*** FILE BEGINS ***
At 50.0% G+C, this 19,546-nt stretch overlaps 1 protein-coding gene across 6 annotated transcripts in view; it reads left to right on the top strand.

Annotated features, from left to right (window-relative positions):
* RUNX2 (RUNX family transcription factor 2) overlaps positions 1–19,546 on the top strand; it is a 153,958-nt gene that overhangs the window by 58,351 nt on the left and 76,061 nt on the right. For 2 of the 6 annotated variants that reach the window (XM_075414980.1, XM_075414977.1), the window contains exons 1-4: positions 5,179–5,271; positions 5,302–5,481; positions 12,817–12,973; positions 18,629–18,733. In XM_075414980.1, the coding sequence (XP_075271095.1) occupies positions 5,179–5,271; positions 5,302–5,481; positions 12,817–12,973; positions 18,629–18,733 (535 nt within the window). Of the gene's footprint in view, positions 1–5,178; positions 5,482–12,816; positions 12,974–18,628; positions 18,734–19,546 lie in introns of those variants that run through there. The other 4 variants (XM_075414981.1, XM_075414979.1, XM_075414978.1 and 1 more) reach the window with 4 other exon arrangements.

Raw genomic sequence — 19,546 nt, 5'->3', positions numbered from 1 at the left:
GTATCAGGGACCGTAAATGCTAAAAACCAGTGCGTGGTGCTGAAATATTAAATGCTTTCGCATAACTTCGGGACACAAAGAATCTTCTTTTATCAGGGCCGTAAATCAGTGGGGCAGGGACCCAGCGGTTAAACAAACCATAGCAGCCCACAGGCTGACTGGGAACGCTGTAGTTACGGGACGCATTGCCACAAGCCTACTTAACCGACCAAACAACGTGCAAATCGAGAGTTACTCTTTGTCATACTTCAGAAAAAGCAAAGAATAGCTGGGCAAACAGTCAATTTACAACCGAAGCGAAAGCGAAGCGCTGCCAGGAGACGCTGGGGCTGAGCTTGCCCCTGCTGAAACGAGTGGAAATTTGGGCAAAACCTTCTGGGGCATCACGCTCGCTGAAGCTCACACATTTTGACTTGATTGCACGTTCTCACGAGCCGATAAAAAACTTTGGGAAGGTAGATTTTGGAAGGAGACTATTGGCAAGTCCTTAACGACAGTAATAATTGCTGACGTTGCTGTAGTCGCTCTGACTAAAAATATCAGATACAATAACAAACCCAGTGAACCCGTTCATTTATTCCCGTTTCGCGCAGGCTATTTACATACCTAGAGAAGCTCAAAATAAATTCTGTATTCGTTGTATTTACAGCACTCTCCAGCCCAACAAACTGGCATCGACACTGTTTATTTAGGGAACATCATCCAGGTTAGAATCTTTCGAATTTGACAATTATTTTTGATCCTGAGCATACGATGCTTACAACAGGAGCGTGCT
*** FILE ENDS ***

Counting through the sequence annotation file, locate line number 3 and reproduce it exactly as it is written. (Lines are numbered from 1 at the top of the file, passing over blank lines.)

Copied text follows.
* RUNX2 (RUNX family transcription factor 2) overlaps positions 1–19,546 on the top strand; it is a 153,958-nt gene that overhangs the window by 58,351 nt on the left and 76,061 nt on the right. For 2 of the 6 annotated variants that reach the window (XM_075414980.1, XM_075414977.1), the window contains exons 1-4: positions 5,179–5,271; positions 5,302–5,481; positions 12,817–12,973; positions 18,629–18,733. In XM_075414980.1, the coding sequence (XP_075271095.1) occupies positions 5,179–5,271; positions 5,302–5,481; positions 12,817–12,973; positions 18,629–18,733 (535 nt within the window). Of the gene's footprint in view, positions 1–5,178; positions 5,482–12,816; positions 12,974–18,628; positions 18,734–19,546 lie in introns of those variants that run through there. The other 4 variants (XM_075414981.1, XM_075414979.1, XM_075414978.1 and 1 more) reach the window with 4 other exon arrangements.